Abstract 20467: Electrocardiogram Patterns in Eating-disordered Young Females
Introduction: Eating disorders pose a significant cardiovascular risk with increased morbidity and mortality in young adults. The evidence on electrocardiographic changes in young females with eating disorders that result in cardiovascular morbidity and contribute to mortality is conflicting.
Objective: To evaluate the relationship between electrocardiogram (EKG) patterns in eating disordered participants and college-aged female athlete participants in sports other than endurance sports.
Methods: We retrospectively reviewed EKGs from 201 female patients of The Renfrew Center for Eating Disorder Treatment and 53 healthy Harvard University athletes in pre-season screening of 2015. We excluded sports with a high likelihood to have athletes with lower body mass indices (BMI) and higher endurance athletic sports. Two board certified cardiologists measured heart rate (HR) and QT durations separately and Bazett’s method was used to calculate corrected QT intervals (QTc).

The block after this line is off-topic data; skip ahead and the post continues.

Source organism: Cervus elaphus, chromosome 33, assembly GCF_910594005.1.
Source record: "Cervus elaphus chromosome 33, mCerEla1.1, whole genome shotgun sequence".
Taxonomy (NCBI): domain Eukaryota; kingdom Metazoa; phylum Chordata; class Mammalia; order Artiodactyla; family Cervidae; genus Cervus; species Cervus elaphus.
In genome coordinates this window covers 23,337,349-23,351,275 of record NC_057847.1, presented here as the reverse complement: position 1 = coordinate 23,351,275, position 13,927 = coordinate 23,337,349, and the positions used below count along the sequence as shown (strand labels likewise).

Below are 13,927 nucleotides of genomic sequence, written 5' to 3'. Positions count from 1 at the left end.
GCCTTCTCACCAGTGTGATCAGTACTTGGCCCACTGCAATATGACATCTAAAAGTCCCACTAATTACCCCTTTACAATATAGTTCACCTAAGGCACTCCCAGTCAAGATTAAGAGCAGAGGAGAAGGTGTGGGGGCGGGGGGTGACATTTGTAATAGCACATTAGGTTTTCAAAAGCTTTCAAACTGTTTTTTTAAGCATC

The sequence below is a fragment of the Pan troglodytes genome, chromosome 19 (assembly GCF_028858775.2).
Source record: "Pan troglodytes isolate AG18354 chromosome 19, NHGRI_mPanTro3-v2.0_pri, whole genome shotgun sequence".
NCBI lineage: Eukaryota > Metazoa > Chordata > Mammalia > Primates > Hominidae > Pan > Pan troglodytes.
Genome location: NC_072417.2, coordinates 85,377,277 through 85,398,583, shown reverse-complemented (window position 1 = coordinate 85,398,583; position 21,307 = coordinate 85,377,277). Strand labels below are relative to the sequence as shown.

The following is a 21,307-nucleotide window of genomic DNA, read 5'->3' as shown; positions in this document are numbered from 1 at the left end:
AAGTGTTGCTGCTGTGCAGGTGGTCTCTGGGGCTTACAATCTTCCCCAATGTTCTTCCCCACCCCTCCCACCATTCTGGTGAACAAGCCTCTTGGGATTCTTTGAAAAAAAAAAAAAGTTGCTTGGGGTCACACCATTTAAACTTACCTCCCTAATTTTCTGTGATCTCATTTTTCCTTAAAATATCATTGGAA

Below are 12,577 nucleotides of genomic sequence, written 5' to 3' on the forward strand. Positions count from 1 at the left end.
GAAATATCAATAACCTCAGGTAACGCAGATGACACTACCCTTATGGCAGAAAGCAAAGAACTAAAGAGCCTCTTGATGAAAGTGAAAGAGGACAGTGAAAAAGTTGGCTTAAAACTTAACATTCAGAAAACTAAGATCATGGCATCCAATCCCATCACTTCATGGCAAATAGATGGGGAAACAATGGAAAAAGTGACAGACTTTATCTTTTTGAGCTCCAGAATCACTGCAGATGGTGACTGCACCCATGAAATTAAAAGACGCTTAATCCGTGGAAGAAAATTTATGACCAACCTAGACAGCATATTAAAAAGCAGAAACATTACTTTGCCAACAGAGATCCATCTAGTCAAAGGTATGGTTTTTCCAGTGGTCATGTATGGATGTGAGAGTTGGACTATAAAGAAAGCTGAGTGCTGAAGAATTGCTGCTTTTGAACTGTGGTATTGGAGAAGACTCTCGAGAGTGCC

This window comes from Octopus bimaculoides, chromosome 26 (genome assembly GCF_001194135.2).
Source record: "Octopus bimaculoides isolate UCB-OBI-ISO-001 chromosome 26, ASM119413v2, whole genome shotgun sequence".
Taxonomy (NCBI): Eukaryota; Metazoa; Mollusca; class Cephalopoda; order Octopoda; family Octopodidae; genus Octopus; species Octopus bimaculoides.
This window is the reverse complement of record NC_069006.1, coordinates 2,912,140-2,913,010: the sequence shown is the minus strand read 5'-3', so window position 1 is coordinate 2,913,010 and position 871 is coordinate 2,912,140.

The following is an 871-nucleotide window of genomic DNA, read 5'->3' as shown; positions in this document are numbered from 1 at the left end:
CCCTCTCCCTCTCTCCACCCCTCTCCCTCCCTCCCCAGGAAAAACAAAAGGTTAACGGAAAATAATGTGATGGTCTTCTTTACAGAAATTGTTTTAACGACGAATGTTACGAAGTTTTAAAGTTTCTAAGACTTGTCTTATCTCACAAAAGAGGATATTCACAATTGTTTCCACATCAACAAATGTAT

Results: HR was significantly associated with QTc in all participants (p values: 0.008 (bulimia), <0.001 (anorexia) and 0.002 (controls)), showing a stronger association in anorexics compared to bulimics. Participants with bulimia had significantly higher HRs at baseline than controls (p value 0.019) however this difference did not translate to significantly different QTcs. There was a positive trend in the relationship between BMI and HR in all groups, achieving slight significance in participants with eating disordered behaviors (anorexic; p value 0.07). There was a significant difference in HR (p value 0.003) and QTc (p value 0.031) in the anorexic group on selective serotonin reuptake inhibitors (SSRI) compared to those not on these medications, with higher increases in QTc for every unit rise in HR in the group on medications. We observed a slightly positive correlation between BMI and HR in the non-SSRI receiving anorexic group (p value 0.045).
Conclusion: Our results expand on current data linking eating disorders with increased basal HR by suggesting that the changes in HR and QT prolongation may not be mediated through BMI alone. Further investigation of the mechanisms that play a role in the structural and functional electrocardiographic abnormalities in eating disorders is warranted.
Author Disclosures: O. Ajala: None. W. Coppolino: None. S. Naderi: None. M. Wood: None.
- © 2016 by American Heart Association, Inc.